For a long time, a majority of African countries have not been proactively mitigating the negative impact of drought and flood events. As a result, relief initiatives are often too late to stem the loss of lives and other social and economic impacts. To address this challenge, and assessing tree-based data from 1665 through 2014, scientists developed the TANA chronology, a historic dataset named after Lake Tana, the source of the Blue Nile River running through Ethiopia. Read more
One would have thought that President Trump’s decision to withdraw the US from the Paris climate change accord would dampen morale and weaken resolve to implement the global climate deal. On the contrary, this action has spurred a positive counter effect. While expressing disappointment at the decision, leaders across the globe have reiterated their commitment to the Paris agreement. Industries, large corporations and business groups have shown leadership and solidarity by announcing move to attain cleaner energy and measures to integrate sustainability with business.
That was the message at a side event discussing climate finance with agroforestry case studies at the just concluded UN session of the Subsidiary Body for Scientific and Technological Advice (SBSTA 46) in Bonn, Germany. The side event was organized by The World Agroforestry Centre (ICRAF), OroVerde- Tropical Forest Foundation and Global Nature Fund.
The World Agroforestry Centre (ICRAF) and partners have launched an innovative project to enhance sustainable management of community forests in Cameroon. The five-year project is known as DRYAD and is funded by DFID. It is being implemented in collaboration with TMP systems as well as NGOs and Community forest enterprises in Cameroon.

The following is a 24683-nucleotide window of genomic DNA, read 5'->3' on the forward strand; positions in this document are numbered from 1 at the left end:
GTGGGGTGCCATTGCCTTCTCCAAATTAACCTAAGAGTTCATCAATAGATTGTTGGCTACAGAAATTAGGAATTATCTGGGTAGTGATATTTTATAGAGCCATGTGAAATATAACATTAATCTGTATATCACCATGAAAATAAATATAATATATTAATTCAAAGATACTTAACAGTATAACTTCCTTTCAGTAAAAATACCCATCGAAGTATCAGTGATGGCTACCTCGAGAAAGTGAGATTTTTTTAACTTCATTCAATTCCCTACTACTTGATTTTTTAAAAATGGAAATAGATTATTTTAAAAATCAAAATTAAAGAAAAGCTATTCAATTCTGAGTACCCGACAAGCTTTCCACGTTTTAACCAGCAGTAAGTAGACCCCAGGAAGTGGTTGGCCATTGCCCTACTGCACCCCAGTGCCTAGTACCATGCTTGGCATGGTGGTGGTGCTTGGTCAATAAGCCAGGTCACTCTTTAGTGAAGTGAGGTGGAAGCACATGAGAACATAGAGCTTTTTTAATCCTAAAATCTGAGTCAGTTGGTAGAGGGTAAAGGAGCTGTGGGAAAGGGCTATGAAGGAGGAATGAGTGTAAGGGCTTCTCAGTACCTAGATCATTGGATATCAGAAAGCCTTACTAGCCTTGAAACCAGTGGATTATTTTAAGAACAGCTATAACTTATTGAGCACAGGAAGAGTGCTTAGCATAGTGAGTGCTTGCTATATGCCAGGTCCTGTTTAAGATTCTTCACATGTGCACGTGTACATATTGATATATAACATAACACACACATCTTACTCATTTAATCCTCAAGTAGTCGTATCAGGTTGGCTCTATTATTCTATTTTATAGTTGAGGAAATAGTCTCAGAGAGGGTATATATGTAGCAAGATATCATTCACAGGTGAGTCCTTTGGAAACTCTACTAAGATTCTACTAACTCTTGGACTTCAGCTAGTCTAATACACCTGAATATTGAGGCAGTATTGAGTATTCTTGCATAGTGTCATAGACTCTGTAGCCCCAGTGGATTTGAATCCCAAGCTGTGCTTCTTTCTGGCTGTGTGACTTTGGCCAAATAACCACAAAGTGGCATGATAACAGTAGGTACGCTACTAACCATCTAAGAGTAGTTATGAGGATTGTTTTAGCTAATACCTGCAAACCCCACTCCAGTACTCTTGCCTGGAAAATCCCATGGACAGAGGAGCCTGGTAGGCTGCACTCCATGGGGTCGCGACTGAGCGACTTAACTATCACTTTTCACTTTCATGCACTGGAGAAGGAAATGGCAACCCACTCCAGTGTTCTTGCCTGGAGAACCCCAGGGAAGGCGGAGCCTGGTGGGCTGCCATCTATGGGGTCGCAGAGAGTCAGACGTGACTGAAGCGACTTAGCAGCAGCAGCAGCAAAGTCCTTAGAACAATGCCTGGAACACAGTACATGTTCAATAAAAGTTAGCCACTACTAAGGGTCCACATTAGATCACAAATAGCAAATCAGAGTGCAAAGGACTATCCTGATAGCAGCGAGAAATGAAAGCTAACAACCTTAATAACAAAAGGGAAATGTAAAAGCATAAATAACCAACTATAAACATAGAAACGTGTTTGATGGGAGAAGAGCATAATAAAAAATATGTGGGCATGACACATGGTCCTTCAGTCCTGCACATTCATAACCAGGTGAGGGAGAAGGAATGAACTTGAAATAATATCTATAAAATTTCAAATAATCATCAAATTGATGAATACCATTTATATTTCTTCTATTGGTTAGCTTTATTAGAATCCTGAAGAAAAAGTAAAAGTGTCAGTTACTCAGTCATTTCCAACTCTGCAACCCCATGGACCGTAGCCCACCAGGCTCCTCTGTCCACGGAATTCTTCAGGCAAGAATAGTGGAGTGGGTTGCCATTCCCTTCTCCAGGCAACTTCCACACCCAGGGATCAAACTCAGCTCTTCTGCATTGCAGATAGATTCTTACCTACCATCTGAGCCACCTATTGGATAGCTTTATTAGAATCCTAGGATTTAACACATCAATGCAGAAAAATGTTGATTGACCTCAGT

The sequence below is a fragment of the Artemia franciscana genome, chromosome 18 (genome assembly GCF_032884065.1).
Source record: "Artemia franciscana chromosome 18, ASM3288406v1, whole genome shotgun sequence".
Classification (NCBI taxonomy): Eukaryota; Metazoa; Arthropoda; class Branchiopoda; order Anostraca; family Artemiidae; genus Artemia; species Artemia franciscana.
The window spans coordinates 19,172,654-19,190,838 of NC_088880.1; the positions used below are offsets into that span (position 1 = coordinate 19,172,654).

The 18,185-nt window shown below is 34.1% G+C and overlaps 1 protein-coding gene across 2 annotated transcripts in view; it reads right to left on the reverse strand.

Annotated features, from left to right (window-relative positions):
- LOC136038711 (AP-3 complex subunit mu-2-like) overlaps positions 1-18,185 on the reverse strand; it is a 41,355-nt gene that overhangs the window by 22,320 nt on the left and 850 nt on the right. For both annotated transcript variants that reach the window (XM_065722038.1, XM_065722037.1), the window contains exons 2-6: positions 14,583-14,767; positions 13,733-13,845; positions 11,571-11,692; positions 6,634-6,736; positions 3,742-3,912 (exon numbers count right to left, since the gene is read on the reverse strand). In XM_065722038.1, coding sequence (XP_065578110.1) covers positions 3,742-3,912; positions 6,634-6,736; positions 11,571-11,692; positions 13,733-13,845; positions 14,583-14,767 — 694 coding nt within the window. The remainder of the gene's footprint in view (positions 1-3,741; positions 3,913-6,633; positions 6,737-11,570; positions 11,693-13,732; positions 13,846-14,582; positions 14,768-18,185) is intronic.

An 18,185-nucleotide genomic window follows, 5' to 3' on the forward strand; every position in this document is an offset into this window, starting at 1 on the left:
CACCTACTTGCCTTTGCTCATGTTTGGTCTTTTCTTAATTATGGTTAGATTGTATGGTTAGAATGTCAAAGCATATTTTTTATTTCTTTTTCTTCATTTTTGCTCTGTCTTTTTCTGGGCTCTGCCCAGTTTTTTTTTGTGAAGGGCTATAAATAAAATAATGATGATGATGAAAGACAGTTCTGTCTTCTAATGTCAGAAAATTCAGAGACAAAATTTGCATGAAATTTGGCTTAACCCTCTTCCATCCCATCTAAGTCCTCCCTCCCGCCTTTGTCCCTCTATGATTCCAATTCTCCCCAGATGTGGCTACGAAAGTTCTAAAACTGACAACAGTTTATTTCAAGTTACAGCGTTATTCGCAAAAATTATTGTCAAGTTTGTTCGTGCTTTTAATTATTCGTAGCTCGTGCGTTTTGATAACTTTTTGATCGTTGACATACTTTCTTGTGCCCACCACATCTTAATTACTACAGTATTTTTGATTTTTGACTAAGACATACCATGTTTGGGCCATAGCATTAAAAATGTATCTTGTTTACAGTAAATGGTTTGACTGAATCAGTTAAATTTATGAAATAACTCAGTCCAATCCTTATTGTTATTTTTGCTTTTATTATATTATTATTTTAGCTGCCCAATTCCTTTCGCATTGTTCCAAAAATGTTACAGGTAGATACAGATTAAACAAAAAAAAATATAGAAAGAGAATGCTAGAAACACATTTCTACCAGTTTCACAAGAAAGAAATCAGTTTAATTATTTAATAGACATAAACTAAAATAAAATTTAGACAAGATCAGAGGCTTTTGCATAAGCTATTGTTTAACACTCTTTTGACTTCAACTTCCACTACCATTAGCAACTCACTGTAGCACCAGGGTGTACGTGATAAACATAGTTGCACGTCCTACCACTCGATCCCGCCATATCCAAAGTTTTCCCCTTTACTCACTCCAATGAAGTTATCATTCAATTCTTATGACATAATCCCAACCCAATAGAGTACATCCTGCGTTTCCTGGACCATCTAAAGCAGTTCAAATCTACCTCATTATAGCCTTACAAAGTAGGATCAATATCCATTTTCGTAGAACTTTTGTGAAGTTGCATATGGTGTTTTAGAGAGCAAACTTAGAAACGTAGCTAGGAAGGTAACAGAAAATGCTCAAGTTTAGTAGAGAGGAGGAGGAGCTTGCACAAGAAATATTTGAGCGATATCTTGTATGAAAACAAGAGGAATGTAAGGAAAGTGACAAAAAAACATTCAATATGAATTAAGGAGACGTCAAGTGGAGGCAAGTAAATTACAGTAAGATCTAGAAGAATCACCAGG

Cameroon has in recent years made commendable effort in the provision of community forestry management as a way to conserve forests. However, the potential for this approach is hampered by a lack of financial resources, technical and technological skills.
Land use planning processes in Peru over the last several years – based on the contribution of Ecological and Economic Zoning (ZEE) – have provided a space for the development and analysis of up-to-date information, and for inter-institutional dialogue together with civil society. In this context, the Regional Environmental Authority of the Regional Government of Ucayali in Peru is interested in investing in integrated territorial planning that considers economic and social aspects as well as climate change mitigation. The planning would be based on a better understanding of alternative development scenarios and their direct implications on greenhouse gas emissions and availability of water resources.
In what can be considered as a feat for most developing nations, the new climate agreement adopted in Paris has elevated adaptation to a level comparable to mitigation in efforts to cope and deal with climate change.
Article 7 of the new text acknowledges adaptation as a global goal essential to sustainable development and calls for “international cooperation on adaptation efforts and the importance of taking into account the needs of developing country Parties, especially those that are particularly vulnerable to the adverse effects of climate change.”